How did humans living in the third millennium BCE manage to find sufficient quantities of meat in the arid desert regions? A new study of the "desert kites" that are spread across the expanses of Israel's Negev and Arava desert region, carried out by researchers from the University of Haifa, unearths the answer to this riddle.
Already in the early 20th century, British pilots flying over the Middle Eastern deserts identified strange forms spreading over hundreds of meters, sometimes even over a few kilometers. The shapes looked like two long walls that meet at angles and at the meeting point of each wall was a round-shaped trench.
A desert "kite" hunting trap in Israel
Israel news photos: University of Haifa
To the pilots, the shapes resembled kites, hence the name given to them: "desert kites." A few such "kites" are known of in the deserts of Jordan, Syria, Israel, and Sinai. Archaeologists have suggested a number of theories as to the uses of these constructs, most supposing that they were used for hunting purposes, others suggesting that they served as cattle pens.
A few weeks ago, an interdisciplinary research group, funded by National Geographic, completed an encompassing survey of all eleven "kites" of the Negev and Arava, which included archaeological digs in four "kites", detailed documentation by means of state-of-the-art measuring instruments, aerial and ground photography, and dating by means of two independent radiometric methods.
The study's findings have clearly shown that these "kites" were used as mass hunting apparatus, dating back no later than the third millennium BCE. "When standing in one of these kites, it is astounding to see how it fits into the landscape and how the wild animals' migration routes would converge into the hidden kite," stated Dr. Bar-Oz. "Only then can one grasp how much energy and strategic understanding were invested in its construction."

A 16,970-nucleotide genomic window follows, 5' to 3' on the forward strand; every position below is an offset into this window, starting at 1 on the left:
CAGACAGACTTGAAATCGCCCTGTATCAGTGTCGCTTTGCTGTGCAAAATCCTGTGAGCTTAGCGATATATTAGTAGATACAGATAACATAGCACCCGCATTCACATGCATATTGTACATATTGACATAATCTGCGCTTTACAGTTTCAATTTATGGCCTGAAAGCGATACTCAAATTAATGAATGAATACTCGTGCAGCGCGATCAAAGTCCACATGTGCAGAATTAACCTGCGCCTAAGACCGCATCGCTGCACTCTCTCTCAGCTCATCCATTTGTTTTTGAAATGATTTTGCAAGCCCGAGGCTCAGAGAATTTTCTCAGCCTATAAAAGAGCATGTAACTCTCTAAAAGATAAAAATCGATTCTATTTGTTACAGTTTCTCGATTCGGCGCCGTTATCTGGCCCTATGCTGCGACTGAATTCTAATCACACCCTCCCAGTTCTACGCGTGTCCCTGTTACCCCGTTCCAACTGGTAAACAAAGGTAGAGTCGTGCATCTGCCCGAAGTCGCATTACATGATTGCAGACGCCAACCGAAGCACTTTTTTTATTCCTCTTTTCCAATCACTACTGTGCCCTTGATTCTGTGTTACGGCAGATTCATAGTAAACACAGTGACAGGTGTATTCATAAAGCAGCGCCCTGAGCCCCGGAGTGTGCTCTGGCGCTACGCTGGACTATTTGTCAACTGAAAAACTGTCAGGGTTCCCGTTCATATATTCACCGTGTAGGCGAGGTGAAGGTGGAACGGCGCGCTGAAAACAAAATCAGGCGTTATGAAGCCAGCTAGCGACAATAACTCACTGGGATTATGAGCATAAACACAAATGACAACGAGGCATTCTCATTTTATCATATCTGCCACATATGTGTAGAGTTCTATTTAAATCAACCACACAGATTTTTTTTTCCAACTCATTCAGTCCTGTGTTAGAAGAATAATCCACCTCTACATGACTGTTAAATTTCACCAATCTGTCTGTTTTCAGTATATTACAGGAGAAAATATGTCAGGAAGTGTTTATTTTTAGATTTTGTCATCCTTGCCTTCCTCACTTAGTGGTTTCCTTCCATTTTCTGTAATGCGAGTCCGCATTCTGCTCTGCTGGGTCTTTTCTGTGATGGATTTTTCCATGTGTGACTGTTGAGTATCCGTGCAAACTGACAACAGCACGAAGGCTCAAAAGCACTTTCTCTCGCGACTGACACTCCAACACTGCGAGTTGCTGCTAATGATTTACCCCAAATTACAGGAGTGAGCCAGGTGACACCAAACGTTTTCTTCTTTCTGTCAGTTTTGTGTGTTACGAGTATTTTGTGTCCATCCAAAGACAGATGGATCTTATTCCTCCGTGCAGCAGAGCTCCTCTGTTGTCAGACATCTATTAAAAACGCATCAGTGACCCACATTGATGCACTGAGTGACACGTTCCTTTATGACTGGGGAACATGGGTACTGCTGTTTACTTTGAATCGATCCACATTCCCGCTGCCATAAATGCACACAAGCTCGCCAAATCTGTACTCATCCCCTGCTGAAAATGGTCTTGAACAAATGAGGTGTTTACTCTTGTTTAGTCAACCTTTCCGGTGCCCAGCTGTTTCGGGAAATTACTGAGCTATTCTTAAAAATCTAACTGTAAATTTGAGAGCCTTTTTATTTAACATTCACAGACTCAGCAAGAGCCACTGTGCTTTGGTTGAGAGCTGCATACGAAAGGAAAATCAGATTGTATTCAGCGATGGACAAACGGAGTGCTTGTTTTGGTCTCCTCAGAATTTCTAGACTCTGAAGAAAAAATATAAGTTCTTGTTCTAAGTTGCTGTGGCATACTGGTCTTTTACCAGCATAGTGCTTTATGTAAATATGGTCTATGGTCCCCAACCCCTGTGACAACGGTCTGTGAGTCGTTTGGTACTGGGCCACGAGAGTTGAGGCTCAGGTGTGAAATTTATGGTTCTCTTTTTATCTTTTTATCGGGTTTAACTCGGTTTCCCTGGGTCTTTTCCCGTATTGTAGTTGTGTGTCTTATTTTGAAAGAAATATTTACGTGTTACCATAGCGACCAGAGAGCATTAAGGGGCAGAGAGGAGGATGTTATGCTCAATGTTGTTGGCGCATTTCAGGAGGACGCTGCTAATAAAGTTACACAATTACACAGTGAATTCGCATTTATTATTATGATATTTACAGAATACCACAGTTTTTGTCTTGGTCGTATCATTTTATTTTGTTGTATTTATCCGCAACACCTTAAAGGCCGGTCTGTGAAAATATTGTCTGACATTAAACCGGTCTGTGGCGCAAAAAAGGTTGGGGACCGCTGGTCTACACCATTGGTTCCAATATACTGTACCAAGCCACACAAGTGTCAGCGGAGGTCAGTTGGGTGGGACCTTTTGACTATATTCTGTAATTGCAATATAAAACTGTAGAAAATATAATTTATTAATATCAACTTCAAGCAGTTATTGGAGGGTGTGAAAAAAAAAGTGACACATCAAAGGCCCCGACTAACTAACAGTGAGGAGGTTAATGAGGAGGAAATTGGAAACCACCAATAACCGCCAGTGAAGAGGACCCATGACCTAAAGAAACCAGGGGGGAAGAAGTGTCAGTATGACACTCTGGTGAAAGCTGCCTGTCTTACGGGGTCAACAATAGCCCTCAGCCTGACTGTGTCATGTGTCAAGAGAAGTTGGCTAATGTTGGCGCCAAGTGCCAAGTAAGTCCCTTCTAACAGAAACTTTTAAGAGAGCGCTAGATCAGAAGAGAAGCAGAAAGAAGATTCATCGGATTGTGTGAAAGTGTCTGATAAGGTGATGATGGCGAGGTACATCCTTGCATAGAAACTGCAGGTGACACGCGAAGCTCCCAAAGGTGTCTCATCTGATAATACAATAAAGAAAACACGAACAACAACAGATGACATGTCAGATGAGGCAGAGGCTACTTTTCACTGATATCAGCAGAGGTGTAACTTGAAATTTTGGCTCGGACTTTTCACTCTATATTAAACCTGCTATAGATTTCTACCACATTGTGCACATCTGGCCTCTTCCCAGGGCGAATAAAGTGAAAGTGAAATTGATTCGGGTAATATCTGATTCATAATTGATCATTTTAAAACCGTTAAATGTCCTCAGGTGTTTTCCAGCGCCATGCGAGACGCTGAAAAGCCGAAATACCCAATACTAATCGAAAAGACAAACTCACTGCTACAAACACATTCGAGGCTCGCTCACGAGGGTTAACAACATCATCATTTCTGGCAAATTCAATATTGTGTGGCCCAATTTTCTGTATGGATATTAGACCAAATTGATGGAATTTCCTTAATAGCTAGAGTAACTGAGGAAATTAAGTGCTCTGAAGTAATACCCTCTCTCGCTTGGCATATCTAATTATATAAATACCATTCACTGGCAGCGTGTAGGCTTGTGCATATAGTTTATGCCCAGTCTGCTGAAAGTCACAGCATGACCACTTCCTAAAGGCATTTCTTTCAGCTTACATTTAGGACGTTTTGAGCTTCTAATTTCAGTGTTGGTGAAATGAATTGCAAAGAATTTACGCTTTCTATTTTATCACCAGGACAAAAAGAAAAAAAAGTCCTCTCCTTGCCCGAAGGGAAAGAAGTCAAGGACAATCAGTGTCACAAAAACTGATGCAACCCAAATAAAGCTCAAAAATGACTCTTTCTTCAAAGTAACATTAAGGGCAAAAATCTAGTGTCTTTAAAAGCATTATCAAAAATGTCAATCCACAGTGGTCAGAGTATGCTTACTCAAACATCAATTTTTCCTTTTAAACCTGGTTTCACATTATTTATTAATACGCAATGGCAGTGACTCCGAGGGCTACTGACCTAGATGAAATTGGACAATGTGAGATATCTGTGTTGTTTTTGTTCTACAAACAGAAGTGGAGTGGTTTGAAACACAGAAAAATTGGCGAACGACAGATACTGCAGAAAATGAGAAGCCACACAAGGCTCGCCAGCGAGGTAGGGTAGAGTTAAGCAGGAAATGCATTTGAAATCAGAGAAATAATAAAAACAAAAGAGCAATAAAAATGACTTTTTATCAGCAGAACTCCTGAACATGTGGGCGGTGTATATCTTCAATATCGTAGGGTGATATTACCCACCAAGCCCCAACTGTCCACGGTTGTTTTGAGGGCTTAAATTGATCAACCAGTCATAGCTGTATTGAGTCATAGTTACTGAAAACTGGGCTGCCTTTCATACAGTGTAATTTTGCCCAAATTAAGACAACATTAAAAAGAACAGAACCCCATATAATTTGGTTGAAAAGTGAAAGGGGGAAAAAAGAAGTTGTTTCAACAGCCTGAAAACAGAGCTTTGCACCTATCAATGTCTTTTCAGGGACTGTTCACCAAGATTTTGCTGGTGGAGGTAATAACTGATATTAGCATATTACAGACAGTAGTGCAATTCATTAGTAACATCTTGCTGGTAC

The kites' branches can reach over 200 meters in length. At the base of each kite, the branches converge and end in a chasm or large trench. On some of the kites, an elevated stage was erected, probably in order to heighten the leaping wall and perhaps to hide the trench that was dug beneath it.
According to the researchers, the hunting method involved directing the indigenous wild animals alongside the walled branches of the kite toward its tip and its trench, where hunters awaited them.
The height of the walls which sometimes reached over one meter, and their thickness testify that the apparatus were intended for hunting not only gentle animals, such as deer, but also larger hoofed animals like wild ass and rams.
The extensive study, which examined all eleven traps scattered from Givat Barnea in the north of the desert region to Eilat in the south, also exposed the thinking processes that were invested in planning each trap. "The traps were placed in locations where animal migration routes were concentrated into bottlenecks. There is no doubt that this reflects that the prehistoric inhabitants of the desert had a lot of knowledge: they knew the cattle migration routes very well and knew where to place each of the traps most efficiently," Dr. Nadel noted.
"We were not taken by surprise by the technological ability; humans in that period were very similar to us in their capabilities… We are definitely talking about wide-scope construction in a region that is challenging for survival."
The research was headed by a University of Haifa team: zooarchaeologist Dr. Guy Bar-Oz, archaeologist Dr. Daniel Nadel, and landscape ecologist Dr. Dan Malkinson. Also participating in the project were researchers from the Arava Institute, the Geological Institute in Jerusalem, the Weizmann Institute in Rehovot, and Bar-Ilan University.